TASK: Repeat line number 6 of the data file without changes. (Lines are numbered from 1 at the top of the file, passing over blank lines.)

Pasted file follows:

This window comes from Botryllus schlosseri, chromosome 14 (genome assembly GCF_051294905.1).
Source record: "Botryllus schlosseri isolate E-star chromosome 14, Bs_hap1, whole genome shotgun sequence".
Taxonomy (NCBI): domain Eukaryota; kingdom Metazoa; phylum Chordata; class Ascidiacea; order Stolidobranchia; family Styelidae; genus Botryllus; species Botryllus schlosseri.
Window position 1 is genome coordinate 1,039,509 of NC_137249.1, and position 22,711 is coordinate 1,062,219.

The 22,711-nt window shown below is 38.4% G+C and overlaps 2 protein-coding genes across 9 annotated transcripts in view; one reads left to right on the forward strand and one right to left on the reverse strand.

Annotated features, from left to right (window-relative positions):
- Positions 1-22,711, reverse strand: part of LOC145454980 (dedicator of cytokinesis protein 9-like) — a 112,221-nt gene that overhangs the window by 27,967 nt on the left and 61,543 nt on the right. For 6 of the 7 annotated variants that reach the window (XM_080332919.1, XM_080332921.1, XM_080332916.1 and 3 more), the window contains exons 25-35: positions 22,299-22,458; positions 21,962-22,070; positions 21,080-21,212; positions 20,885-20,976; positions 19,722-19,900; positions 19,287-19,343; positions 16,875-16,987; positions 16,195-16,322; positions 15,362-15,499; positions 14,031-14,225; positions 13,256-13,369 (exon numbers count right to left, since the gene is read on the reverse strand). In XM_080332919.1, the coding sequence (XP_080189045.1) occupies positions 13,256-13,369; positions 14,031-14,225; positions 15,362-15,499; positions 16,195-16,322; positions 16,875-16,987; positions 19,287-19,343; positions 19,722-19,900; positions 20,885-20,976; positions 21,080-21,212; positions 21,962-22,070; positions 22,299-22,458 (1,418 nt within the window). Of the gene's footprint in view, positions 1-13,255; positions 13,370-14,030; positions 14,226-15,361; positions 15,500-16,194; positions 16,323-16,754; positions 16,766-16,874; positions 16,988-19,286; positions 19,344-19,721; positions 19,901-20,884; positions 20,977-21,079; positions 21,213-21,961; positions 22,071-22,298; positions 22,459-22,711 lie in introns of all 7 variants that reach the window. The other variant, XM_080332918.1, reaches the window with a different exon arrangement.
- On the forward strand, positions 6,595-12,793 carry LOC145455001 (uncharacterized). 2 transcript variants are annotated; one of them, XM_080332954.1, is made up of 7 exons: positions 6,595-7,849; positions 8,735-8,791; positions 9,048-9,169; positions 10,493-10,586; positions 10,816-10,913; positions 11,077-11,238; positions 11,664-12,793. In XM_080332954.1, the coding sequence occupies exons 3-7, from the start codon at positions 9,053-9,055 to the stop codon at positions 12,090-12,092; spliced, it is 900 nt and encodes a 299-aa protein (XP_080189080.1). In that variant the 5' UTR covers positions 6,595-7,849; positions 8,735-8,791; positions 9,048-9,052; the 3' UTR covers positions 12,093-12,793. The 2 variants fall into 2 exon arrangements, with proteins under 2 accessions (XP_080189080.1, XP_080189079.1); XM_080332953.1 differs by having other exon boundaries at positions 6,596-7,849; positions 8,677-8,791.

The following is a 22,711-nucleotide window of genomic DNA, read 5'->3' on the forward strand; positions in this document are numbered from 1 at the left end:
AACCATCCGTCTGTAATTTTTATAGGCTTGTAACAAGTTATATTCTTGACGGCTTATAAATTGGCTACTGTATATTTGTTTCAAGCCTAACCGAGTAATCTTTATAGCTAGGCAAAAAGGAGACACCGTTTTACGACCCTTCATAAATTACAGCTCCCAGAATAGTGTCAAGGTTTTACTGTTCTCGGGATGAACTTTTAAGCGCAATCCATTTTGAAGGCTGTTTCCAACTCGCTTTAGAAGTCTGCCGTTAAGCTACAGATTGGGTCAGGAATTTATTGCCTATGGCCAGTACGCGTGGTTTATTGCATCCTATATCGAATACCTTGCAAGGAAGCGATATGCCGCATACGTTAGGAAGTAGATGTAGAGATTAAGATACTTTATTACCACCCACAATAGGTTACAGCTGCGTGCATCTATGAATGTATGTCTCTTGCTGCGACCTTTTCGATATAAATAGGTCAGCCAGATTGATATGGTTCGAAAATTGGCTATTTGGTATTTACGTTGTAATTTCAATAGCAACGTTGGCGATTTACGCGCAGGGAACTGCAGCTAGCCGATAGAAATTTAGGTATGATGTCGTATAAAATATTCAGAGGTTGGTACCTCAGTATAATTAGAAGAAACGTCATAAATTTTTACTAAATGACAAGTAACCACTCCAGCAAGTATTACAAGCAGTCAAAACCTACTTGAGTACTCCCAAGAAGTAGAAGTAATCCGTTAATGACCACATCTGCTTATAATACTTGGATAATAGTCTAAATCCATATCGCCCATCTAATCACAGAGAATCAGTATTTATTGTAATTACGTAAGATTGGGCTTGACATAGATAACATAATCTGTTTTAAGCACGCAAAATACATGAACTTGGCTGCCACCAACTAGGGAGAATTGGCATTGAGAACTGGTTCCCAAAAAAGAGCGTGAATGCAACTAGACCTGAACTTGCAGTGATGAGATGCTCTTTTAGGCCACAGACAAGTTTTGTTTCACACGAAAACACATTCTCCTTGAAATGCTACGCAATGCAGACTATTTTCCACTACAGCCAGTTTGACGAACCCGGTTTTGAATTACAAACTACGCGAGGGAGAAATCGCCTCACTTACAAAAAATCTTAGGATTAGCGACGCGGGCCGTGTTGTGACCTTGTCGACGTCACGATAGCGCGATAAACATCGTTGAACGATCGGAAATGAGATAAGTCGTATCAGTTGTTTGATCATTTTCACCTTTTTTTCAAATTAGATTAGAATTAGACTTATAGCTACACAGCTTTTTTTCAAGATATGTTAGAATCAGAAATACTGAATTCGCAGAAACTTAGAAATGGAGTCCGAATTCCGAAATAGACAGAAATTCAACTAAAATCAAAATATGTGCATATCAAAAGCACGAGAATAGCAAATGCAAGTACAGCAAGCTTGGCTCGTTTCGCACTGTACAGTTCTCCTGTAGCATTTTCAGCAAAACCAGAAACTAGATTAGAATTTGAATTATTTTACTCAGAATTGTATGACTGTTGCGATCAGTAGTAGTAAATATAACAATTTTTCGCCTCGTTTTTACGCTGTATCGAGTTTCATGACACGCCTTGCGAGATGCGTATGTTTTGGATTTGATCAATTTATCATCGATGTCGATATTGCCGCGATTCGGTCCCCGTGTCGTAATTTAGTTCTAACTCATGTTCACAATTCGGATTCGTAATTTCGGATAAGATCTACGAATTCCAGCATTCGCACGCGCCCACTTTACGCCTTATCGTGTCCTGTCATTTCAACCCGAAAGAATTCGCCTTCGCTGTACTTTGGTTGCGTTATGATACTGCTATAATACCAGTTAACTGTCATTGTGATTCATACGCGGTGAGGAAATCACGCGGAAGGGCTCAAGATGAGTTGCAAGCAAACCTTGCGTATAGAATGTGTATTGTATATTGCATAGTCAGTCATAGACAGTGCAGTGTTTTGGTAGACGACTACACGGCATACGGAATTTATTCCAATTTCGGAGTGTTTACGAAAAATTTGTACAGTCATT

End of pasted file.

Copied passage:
Annotated features, from left to right (window-relative positions):